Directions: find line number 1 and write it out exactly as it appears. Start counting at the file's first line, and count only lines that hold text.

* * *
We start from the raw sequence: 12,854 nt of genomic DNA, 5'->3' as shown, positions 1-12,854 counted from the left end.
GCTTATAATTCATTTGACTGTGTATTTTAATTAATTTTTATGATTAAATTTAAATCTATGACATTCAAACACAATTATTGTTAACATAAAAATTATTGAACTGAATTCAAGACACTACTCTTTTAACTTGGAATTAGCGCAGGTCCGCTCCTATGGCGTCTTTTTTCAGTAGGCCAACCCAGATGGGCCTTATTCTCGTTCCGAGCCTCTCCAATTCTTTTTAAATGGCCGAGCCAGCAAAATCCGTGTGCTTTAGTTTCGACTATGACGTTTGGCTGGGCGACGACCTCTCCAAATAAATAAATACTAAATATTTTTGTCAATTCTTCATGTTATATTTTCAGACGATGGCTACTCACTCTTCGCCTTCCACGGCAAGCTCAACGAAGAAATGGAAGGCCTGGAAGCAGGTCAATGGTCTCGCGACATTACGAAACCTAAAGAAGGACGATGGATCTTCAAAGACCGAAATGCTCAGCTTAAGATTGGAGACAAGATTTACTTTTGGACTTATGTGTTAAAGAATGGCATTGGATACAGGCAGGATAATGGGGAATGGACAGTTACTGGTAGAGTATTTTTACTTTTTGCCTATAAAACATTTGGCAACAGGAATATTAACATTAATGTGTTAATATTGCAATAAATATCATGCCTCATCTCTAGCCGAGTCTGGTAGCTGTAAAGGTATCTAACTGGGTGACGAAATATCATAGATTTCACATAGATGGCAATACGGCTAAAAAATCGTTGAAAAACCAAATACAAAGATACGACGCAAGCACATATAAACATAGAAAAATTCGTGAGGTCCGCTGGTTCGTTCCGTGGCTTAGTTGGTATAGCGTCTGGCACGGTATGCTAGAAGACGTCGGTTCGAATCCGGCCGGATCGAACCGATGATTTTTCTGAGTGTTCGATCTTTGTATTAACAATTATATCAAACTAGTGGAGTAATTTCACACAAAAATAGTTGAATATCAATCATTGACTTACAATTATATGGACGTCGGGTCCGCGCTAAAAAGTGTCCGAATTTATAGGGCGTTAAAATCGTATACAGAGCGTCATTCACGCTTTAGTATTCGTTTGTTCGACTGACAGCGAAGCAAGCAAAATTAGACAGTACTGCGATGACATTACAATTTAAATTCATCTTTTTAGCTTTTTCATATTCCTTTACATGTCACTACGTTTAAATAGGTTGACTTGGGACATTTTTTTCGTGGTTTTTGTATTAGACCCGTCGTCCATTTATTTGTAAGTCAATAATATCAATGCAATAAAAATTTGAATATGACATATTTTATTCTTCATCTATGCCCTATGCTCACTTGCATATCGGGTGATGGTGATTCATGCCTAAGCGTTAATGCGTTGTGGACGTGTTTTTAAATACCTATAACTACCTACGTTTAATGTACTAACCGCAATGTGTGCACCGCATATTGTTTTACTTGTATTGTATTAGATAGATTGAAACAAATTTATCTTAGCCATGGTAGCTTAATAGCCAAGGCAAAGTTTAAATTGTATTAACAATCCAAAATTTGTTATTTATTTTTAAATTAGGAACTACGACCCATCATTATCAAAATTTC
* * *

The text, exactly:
We start from the raw sequence: 12,854 nt of genomic DNA, 5'->3' as shown, positions 1-12,854 counted from the left end.